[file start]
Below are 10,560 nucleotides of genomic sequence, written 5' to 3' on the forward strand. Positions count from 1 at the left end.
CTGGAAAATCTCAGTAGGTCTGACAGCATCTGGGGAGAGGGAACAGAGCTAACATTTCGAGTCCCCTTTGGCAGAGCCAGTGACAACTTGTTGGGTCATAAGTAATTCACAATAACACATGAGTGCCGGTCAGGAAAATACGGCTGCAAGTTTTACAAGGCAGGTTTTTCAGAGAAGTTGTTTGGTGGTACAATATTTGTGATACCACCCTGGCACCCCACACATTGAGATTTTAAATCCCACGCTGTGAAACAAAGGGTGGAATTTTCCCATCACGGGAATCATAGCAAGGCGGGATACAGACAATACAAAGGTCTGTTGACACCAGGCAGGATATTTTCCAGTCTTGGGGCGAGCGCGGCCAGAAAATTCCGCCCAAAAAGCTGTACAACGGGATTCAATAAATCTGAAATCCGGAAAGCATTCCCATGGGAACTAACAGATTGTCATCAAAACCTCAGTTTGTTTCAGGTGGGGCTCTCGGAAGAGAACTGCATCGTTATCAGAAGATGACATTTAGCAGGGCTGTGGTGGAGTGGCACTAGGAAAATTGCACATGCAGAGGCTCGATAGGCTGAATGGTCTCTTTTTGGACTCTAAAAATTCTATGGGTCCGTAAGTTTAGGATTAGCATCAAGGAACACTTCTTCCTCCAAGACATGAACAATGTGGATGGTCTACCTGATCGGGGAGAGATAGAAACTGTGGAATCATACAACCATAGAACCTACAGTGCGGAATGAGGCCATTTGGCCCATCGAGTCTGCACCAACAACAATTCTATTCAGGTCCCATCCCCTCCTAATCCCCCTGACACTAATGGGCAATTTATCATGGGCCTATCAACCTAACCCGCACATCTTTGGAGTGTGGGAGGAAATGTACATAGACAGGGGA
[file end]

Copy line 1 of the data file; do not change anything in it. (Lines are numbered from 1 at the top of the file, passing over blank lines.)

Below are 10,560 nucleotides of genomic sequence, written 5' to 3' on the forward strand. Positions count from 1 at the left end.